The Bennetts sold No. 494 in 1903 to Leon Wilner who resold it and five other nearby properties (including No. 496 next door) in November 1908.  The second floor was converted to a social hall where dinners and political meetings were held.

On October 23, 1909, for instance, the New-York Tribune reported on the busy schedule of Mayoral candidate Otto T. Bannard.  "He will speak at a noonday meeting at No. 494 Hudson street," it announced.

Not all press coverage of the club was good.  On November 12, 1912 the New-York Tribune noted that "There have been many complaints against the place by persons who live in the neighborhood."  Police had raided the club early that morning after screams of a girl crying for help were reported. 

In 1912 the building was remarkably intact.  A junk store operated from the ground floor.  The social club on the second floor was either in the rear, or simply had deceptively domestic-looking window shades.  Construction of Public School No. 3 has begun next door.  photo from the collection of the New York Public Library

Initially one policeman responded, but the door was barred.  He sent for reinforcements "and the door to the club was forced."  The newspaper reported "the police had a sharp fight after they got in the place, but many of the young men ad women who had been dancing ran away through a rear door.  Five young men and three girls were arrested."

In 1914 Norah Foley leased the store, but she had no intention of opening a shop.  On April 27 the New York Herald announced that the Women's Political Union had "yesterday opened a suffrage shop and meeting place at No. 464 Hudson street."  An unexpected spokesperson for the group was 8-year old Katherine Tomkins who "will make suffrage speeches daily in front of a tiny doll house which has been set up inside the suffrage shop."  The article said "Prominent suffragists will be on hand daily to conduct the meetings."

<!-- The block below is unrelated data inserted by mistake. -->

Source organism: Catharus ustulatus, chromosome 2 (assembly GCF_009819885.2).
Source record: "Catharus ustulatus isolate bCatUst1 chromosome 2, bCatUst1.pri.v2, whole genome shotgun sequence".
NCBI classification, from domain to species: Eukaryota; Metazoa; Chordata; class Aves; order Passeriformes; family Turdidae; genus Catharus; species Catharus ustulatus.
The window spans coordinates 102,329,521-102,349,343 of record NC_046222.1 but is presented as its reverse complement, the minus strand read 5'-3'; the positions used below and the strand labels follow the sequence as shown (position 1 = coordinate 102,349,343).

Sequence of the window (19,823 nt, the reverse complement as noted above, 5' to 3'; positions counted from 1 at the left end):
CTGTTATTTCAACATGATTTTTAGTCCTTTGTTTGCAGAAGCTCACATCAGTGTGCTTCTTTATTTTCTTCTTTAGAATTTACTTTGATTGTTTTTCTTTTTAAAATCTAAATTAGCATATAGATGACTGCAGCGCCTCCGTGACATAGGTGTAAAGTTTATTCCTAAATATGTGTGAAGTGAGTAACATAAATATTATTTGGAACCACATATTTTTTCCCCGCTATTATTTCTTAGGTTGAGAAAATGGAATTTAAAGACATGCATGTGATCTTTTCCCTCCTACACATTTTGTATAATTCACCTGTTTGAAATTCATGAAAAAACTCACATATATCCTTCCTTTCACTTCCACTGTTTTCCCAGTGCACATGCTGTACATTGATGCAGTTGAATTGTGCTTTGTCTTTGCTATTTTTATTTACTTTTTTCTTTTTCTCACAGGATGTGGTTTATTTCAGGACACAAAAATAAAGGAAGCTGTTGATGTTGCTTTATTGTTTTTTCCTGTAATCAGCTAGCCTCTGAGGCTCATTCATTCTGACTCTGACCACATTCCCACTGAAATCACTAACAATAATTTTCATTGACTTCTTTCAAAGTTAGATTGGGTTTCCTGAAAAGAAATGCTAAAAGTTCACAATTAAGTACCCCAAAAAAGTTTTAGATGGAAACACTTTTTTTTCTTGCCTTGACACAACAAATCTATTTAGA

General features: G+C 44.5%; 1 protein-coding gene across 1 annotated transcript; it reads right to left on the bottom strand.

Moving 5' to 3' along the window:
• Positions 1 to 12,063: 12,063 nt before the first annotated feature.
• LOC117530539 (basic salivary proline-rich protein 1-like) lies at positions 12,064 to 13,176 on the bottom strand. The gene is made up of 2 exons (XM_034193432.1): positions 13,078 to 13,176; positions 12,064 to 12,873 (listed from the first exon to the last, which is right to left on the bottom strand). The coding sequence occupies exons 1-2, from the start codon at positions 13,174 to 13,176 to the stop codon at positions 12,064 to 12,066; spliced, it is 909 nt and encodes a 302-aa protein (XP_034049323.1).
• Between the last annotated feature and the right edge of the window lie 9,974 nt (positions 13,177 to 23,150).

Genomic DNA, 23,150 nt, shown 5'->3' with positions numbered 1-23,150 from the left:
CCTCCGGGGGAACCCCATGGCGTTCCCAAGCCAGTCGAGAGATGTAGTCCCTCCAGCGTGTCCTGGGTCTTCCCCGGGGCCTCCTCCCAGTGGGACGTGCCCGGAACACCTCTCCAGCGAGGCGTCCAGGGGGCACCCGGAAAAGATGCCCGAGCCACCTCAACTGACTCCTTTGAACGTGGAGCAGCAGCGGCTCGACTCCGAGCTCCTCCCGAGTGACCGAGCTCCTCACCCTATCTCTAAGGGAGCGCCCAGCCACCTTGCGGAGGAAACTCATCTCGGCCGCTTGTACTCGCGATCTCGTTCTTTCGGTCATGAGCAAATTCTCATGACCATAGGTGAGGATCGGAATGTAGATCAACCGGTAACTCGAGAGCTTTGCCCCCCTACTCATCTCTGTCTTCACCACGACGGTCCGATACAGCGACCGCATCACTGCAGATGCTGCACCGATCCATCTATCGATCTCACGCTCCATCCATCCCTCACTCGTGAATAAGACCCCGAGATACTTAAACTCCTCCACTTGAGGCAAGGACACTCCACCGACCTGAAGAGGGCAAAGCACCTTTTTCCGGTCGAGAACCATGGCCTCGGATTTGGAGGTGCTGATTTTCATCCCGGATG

In the first years of Prohibition the upstairs space was home to the Whitney Social Club, a venue that kept police on their toes.  On February 21, 1920 police shut down a dance here.  Two of the patrons, longshoreman John Gillen and his 18-year old fiancée Elizabeth Seely, moved on to the Cinderella Tearoom, a speakeasy on Cornelia Street.  John never went home that night.  He was gunned down at the doorway as he left.

On Saturday night, December 9, 1922 19-year old Anna Sullivan went to a dance in the Whitney Social Club.  She met a man called "Dutch" there and ended up in his room at the Terrance Hotel on West 23rd Street.  Two days later The New York Herald reported that she was in serious condition "from a bullet wound inflicted early Sunday."  "Dutch" had taken off and could not be found.  Anna claimed "he was showing her a revolver in the room when it accidentally discharged."

It was around this time that the attic was raised to a full floor and a large studio window was installed.  The Whitney Social Club was soon gone and over the next few years businesses like the Hudson Skylight & Roofing Co. and the Hardon Caster Co., Inc., makers and sellers of furniture casters, operated from the building.  

In the 1940's the Federal style openings, including the fanlights, still survived.  photo via the NYC Dept of Records & Information Services.

In the 1970's the Greenwich Village neighborhood had greatly changed.  Trendy t-shirt shops, restaurants and bars now operated from the storefronts and young renters flocked to the apartments.  But the carefree atmosphere around No. 494 changed when the city moored a ferry boat at the foot of Christopher Street, three blocks away, from which it dispensed methadone to heroin addicts.